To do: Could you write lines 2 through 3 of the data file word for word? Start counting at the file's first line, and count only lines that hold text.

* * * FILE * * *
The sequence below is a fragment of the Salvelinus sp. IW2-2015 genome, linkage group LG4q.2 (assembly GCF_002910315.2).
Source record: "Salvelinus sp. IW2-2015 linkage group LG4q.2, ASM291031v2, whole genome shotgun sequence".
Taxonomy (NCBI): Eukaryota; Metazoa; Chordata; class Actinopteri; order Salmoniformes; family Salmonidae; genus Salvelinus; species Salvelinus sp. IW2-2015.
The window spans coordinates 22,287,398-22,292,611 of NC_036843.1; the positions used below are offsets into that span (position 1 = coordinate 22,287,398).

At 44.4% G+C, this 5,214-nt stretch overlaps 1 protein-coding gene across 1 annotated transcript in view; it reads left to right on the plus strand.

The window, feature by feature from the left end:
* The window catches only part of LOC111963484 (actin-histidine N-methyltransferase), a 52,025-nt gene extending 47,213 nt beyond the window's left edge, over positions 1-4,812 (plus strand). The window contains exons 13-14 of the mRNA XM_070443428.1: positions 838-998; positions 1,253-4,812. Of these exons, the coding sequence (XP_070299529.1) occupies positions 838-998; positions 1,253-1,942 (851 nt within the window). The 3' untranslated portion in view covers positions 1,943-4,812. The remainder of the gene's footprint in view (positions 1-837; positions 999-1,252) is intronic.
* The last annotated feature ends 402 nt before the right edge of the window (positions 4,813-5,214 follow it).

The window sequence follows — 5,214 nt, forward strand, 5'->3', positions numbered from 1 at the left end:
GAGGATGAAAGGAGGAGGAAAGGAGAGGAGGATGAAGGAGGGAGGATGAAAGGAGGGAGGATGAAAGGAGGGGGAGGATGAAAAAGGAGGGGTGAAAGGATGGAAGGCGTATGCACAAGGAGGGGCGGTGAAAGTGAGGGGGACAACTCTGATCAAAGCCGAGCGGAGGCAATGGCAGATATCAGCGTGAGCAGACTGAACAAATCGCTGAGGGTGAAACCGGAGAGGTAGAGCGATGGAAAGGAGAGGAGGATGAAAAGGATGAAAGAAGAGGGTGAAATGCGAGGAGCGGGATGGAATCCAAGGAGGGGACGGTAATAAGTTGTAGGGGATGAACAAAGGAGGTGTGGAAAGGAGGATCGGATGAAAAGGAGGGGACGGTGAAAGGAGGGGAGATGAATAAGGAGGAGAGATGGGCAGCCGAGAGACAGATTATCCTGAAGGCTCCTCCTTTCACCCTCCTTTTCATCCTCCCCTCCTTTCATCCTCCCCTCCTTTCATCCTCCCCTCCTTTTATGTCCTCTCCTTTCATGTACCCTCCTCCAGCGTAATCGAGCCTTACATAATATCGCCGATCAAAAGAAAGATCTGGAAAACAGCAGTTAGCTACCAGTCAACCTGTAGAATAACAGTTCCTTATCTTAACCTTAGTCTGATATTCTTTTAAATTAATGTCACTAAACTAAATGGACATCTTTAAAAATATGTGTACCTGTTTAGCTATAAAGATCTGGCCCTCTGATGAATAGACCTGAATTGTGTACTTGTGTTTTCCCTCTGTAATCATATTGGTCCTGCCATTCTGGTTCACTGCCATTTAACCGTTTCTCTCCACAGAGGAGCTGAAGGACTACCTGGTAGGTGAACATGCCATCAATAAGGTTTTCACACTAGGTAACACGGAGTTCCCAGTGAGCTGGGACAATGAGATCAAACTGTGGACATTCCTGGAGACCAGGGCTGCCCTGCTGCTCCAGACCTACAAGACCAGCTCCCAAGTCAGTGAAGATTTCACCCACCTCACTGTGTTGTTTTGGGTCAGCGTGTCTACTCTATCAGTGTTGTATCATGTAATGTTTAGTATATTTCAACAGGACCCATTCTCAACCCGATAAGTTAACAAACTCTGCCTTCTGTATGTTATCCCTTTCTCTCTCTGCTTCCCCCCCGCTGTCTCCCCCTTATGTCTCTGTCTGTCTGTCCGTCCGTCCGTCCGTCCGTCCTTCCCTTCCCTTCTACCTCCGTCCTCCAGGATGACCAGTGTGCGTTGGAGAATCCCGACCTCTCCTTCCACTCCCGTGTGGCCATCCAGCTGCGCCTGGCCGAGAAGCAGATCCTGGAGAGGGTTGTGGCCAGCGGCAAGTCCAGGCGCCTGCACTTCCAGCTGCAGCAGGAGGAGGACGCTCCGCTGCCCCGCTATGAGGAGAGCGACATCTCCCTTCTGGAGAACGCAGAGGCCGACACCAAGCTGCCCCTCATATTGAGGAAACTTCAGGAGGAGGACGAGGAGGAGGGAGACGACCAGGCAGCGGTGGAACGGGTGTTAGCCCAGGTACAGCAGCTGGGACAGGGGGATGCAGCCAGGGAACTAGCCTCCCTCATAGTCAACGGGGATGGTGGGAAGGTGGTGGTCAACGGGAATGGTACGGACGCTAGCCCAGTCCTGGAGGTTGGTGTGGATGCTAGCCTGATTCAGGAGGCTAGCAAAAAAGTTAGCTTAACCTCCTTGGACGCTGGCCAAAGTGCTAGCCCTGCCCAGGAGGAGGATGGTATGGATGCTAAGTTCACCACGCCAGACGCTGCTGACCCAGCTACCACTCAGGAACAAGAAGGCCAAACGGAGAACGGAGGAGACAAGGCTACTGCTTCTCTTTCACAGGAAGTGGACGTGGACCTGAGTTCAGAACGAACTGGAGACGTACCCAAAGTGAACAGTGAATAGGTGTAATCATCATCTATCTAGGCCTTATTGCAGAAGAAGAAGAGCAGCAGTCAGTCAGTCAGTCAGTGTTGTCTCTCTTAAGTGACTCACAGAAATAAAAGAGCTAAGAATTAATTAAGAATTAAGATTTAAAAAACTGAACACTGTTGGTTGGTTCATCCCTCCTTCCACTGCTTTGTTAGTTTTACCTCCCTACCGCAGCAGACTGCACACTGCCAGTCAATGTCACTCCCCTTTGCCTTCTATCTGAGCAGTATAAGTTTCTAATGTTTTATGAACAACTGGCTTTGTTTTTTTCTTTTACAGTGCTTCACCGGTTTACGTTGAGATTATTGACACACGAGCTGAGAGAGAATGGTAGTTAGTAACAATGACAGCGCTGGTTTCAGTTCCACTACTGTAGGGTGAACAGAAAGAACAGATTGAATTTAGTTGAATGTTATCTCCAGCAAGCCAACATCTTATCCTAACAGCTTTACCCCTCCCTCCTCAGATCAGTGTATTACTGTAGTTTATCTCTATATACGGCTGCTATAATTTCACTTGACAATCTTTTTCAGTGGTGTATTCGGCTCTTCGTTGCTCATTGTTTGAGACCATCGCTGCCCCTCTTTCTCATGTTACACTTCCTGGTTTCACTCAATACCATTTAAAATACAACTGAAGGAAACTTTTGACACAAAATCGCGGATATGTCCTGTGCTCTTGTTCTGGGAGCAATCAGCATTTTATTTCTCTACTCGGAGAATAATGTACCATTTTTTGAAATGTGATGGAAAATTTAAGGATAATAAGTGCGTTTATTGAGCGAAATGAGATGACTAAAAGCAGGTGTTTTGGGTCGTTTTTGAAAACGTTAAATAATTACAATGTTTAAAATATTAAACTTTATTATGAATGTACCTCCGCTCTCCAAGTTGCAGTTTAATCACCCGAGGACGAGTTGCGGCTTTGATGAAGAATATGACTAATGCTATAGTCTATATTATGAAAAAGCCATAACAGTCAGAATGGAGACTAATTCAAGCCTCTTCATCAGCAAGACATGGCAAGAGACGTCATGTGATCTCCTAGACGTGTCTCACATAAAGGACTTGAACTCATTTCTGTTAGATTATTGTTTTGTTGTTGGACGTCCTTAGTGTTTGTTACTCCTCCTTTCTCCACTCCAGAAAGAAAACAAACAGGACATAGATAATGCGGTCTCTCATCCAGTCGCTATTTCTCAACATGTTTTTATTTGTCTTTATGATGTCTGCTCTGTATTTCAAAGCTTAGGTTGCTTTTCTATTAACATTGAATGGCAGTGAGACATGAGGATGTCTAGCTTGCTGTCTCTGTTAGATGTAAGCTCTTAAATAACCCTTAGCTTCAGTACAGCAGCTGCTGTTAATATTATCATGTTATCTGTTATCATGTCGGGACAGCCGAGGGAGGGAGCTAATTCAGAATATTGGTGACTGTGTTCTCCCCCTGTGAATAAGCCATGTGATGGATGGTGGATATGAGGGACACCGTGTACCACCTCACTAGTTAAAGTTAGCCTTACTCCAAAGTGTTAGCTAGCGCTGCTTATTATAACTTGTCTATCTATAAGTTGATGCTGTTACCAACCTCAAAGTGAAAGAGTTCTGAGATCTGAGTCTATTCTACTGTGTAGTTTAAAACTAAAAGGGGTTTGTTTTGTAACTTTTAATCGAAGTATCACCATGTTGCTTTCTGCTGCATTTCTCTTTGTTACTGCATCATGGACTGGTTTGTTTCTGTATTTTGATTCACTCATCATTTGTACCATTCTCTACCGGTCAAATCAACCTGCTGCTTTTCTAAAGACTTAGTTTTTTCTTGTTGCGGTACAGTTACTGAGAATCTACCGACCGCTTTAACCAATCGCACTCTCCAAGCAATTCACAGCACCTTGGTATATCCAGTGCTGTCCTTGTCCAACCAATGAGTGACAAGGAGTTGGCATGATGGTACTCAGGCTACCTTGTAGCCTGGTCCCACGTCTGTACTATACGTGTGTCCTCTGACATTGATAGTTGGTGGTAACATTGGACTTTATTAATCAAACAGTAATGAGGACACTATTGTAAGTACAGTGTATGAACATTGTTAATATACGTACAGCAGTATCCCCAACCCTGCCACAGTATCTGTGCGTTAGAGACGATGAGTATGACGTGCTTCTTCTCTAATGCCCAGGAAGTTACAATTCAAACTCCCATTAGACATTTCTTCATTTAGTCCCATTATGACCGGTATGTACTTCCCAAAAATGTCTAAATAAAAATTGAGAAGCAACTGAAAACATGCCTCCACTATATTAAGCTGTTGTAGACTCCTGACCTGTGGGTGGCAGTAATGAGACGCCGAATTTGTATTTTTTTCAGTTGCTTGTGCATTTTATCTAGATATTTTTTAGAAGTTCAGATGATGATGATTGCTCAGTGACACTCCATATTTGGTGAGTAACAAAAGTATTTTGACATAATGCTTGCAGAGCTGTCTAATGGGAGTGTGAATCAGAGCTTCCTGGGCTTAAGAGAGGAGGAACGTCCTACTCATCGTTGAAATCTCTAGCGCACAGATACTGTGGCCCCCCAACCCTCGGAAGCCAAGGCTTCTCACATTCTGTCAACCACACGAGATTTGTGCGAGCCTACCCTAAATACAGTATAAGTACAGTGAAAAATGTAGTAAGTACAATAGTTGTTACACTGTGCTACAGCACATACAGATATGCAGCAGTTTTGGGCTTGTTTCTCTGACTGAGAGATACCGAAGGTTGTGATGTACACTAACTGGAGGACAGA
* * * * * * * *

Source record: "Salvelinus sp. IW2-2015 linkage group LG4q.2, ASM291031v2, whole genome shotgun sequence".
Taxonomy (NCBI): Eukaryota; Metazoa; Chordata; class Actinopteri; order Salmoniformes; family Salmonidae; genus Salvelinus; species Salvelinus sp. IW2-2015.